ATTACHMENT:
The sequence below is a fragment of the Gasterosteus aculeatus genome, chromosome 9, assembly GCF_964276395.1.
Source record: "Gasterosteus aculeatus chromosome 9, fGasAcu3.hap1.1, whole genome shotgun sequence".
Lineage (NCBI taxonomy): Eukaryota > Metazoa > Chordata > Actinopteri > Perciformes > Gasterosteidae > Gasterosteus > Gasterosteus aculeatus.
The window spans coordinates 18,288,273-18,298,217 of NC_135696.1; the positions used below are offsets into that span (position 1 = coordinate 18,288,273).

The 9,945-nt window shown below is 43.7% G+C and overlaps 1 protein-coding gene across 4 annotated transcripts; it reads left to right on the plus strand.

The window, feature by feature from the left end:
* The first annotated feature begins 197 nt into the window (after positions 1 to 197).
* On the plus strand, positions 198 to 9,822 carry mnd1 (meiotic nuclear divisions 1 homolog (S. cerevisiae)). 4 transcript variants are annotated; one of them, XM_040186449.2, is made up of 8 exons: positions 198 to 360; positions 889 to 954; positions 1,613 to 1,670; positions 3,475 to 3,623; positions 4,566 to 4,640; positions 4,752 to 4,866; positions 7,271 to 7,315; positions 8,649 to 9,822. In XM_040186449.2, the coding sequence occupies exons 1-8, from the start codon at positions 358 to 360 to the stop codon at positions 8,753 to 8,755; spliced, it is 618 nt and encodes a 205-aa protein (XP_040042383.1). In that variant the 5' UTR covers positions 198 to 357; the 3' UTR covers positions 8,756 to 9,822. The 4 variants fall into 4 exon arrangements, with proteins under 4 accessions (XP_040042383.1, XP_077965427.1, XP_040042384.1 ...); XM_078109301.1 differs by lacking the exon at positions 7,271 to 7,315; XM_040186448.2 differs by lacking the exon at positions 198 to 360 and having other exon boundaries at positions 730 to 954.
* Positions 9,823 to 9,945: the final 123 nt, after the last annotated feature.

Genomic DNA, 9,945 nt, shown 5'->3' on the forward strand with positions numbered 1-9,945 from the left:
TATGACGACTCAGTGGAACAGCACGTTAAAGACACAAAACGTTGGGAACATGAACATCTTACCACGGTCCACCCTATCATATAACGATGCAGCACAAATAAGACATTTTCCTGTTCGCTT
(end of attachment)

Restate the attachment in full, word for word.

The sequence below is a fragment of the Gasterosteus aculeatus genome, chromosome 9, assembly GCF_964276395.1.
Source record: "Gasterosteus aculeatus chromosome 9, fGasAcu3.hap1.1, whole genome shotgun sequence".
Lineage (NCBI taxonomy): Eukaryota > Metazoa > Chordata > Actinopteri > Perciformes > Gasterosteidae > Gasterosteus > Gasterosteus aculeatus.
The window spans coordinates 18,288,273-18,298,217 of NC_135696.1; the positions used below are offsets into that span (position 1 = coordinate 18,288,273).

The 9,945-nt window shown below is 43.7% G+C and overlaps 1 protein-coding gene across 4 annotated transcripts; it reads left to right on the plus strand.

The window, feature by feature from the left end:
* The first annotated feature begins 197 nt into the window (after positions 1 to 197).
* On the plus strand, positions 198 to 9,822 carry mnd1 (meiotic nuclear divisions 1 homolog (S. cerevisiae)). 4 transcript variants are annotated; one of them, XM_040186449.2, is made up of 8 exons: positions 198 to 360; positions 889 to 954; positions 1,613 to 1,670; positions 3,475 to 3,623; positions 4,566 to 4,640; positions 4,752 to 4,866; positions 7,271 to 7,315; positions 8,649 to 9,822. In XM_040186449.2, the coding sequence occupies exons 1-8, from the start codon at positions 358 to 360 to the stop codon at positions 8,753 to 8,755; spliced, it is 618 nt and encodes a 205-aa protein (XP_040042383.1). In that variant the 5' UTR covers positions 198 to 357; the 3' UTR covers positions 8,756 to 9,822. The 4 variants fall into 4 exon arrangements, with proteins under 4 accessions (XP_040042383.1, XP_077965427.1, XP_040042384.1 ...); XM_078109301.1 differs by lacking the exon at positions 7,271 to 7,315; XM_040186448.2 differs by lacking the exon at positions 198 to 360 and having other exon boundaries at positions 730 to 954.
* Positions 9,823 to 9,945: the final 123 nt, after the last annotated feature.

Genomic DNA, 9,945 nt, shown 5'->3' on the forward strand with positions numbered 1-9,945 from the left:
TATGACGACTCAGTGGAACAGCACGTTAAAGACACAAAACGTTGGGAACATGAACATCTTACCACGGTCCACCCTATCATATAACGATGCAGCACAAATAAGACATTTTCCTGTTCGCTT